Saturday, June 22, 2024

Evaluating Intensive Physiotherapy for Hip Fracture Recovery: The HIPSTER Trial

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Following hip fracture surgery, patients often endure poor functional outcomes and increased healthcare costs, presenting a significant challenge for healthcare providers. Intensive in-hospital physiotherapy may offer a solution to enhance recovery and reduce expenses. The HIP fracture Supplemental Therapy to Enhance Recovery (HIPSTER) trial seeks to determine the efficacy of intensive physiotherapy compared to standard care. This study will identify barriers and facilitators to implementation and delve into the experiences of patients, carers, and clinicians involved in the process.

The HIPSTER trial, set within eight Australian hospitals, will involve 620 participants who have undergone surgery due to low-trauma hip fractures. A process evaluation embedded within this randomized, controlled, assessor-blinded trial will use a mixed method approach guided by theory to assess the intervention.

Study Design and Methodology

Patient and carer experiences will be captured through semi-structured interviews conducted six weeks post-surgery. Clinician perspectives will be gathered via online surveys administered before and after the implementation of intensive therapy. These insights will be mapped to the Theoretical Domains Framework (TDF) to understand the behavioral aspects influencing therapy outcomes.

The Reach Effectiveness-Adoption Implementation Maintenance (RE-AIM) framework will evaluate the success of translation and behavior change. A combination of qualitative and quantitative data will inform the development of an Implementation Toolkit, aimed at facilitating the adoption of intensive physiotherapy practices in broader clinical settings.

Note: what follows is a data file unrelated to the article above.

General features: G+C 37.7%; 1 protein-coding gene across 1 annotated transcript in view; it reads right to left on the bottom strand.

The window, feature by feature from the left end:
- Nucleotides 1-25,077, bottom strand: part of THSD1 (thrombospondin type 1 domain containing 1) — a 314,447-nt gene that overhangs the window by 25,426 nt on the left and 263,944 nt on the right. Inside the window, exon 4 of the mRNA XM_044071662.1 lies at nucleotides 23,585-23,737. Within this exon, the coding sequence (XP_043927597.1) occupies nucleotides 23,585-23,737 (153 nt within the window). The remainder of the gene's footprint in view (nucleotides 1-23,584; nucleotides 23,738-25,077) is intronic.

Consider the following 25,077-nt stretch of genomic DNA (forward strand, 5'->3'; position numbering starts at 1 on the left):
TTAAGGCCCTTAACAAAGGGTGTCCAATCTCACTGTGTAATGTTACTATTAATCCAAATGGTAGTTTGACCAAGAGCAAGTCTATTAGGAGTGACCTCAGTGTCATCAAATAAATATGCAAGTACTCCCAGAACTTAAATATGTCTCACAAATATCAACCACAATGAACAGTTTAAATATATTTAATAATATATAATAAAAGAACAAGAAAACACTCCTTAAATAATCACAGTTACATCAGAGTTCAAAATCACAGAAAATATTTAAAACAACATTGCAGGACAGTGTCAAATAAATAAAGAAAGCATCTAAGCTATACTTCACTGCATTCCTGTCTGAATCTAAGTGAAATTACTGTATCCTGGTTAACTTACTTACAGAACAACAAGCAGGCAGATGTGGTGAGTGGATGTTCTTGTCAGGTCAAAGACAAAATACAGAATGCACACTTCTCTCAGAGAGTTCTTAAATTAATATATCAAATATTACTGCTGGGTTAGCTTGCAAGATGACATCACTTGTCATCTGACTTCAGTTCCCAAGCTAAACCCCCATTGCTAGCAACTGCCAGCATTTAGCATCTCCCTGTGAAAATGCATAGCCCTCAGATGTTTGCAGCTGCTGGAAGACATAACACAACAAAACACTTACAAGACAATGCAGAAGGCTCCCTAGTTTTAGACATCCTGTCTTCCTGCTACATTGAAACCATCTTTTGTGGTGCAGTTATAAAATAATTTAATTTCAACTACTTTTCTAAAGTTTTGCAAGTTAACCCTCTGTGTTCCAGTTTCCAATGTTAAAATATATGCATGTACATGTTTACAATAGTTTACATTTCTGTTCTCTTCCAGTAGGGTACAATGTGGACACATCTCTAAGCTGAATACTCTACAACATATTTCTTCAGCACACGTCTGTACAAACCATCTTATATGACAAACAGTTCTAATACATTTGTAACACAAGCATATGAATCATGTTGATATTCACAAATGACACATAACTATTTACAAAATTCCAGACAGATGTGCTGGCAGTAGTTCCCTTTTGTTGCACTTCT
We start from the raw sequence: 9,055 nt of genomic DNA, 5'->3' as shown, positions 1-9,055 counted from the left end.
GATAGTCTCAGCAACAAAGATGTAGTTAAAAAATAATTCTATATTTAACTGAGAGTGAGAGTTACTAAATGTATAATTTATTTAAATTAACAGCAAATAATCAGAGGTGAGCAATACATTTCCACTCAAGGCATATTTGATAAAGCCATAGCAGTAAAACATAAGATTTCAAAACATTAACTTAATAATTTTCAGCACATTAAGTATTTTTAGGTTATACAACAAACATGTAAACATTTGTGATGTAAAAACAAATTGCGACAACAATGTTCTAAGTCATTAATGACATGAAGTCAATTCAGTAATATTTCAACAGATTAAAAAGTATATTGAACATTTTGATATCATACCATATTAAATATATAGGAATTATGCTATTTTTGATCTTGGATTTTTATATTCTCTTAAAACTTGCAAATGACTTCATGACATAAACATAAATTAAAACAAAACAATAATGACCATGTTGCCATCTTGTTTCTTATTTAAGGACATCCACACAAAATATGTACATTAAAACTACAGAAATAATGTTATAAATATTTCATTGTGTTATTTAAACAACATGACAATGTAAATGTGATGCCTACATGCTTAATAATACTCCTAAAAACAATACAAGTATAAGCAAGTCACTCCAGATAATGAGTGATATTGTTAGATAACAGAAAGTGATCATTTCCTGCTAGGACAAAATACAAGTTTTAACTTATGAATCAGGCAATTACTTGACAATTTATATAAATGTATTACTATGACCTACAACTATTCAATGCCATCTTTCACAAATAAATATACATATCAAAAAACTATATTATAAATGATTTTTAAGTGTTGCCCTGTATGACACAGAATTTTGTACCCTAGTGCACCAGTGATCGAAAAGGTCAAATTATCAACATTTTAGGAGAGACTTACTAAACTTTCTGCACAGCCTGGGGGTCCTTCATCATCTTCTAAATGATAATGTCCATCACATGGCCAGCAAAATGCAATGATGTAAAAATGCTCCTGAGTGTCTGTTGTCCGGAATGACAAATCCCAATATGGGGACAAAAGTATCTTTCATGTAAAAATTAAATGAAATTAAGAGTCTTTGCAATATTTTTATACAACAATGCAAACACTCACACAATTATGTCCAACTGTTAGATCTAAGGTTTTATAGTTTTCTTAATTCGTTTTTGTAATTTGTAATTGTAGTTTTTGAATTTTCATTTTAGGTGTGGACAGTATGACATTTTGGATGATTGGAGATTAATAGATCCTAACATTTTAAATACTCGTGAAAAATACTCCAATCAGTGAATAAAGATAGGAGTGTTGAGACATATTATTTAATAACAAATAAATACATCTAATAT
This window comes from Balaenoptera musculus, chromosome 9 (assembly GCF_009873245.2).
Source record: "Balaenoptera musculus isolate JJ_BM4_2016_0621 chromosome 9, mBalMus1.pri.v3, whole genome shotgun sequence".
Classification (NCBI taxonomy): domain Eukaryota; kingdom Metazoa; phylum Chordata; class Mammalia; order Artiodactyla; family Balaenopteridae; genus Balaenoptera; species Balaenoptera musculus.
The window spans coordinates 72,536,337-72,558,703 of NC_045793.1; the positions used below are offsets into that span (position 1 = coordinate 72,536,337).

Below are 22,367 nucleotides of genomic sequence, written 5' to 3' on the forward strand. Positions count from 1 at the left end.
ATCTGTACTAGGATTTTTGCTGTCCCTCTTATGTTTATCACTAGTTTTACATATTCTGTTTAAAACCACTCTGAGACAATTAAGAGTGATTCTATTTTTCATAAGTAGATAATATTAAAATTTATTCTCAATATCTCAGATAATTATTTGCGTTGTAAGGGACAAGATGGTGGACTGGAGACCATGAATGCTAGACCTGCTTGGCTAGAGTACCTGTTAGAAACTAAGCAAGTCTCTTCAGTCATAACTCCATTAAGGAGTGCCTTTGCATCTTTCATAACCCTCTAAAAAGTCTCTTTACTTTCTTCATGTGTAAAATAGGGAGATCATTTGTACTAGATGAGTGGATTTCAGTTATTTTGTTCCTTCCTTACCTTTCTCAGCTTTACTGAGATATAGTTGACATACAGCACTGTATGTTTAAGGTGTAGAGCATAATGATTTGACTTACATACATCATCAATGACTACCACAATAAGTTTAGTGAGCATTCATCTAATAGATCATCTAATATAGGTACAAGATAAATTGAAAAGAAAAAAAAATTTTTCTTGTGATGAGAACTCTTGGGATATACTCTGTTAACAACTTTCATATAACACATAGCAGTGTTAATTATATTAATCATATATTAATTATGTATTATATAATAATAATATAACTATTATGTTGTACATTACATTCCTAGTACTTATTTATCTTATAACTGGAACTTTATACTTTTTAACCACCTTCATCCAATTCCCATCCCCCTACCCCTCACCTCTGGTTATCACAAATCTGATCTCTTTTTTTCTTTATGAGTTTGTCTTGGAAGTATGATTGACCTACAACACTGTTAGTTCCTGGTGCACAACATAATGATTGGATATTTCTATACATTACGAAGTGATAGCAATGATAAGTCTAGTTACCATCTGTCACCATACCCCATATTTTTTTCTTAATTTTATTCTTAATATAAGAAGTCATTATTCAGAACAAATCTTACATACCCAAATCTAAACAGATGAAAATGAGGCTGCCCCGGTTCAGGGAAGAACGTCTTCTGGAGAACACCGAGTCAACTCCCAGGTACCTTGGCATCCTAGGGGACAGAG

Anticipated Outcomes and Practical Implications

The process evaluation aims to uncover how contextual factors within hospital environments affect the effectiveness of intensive physiotherapy. By understanding these dynamics, the study hopes to support the scalability and integration of successful interventions into diverse healthcare contexts.

This trial could lead to significant improvements in patient recovery times and functional outcomes, while potentially reducing costs associated with prolonged hospital stays and rehabilitation.

Key Insights for Implementation

– Enhanced in-hospital therapy can potentially improve patient outcomes post-hip fracture surgery.
– Identifying barriers and facilitators is crucial for the successful implementation of intensive physiotherapy.
– The development of an Implementation Toolkit may assist in translating effective interventions into routine practice.

The embedded process evaluation of the HIPSTER trial will provide valuable insights into the relationship between the implementation context and the effectiveness of intensive therapy for low-trauma hip fractures. These findings could aid in transferring successful interventions to other clinical settings, promoting wider adoption and improved patient care.

Original Article: Trials. 2024 May 24;25(1):344. doi: 10.1186/s13063-024-08143-4.

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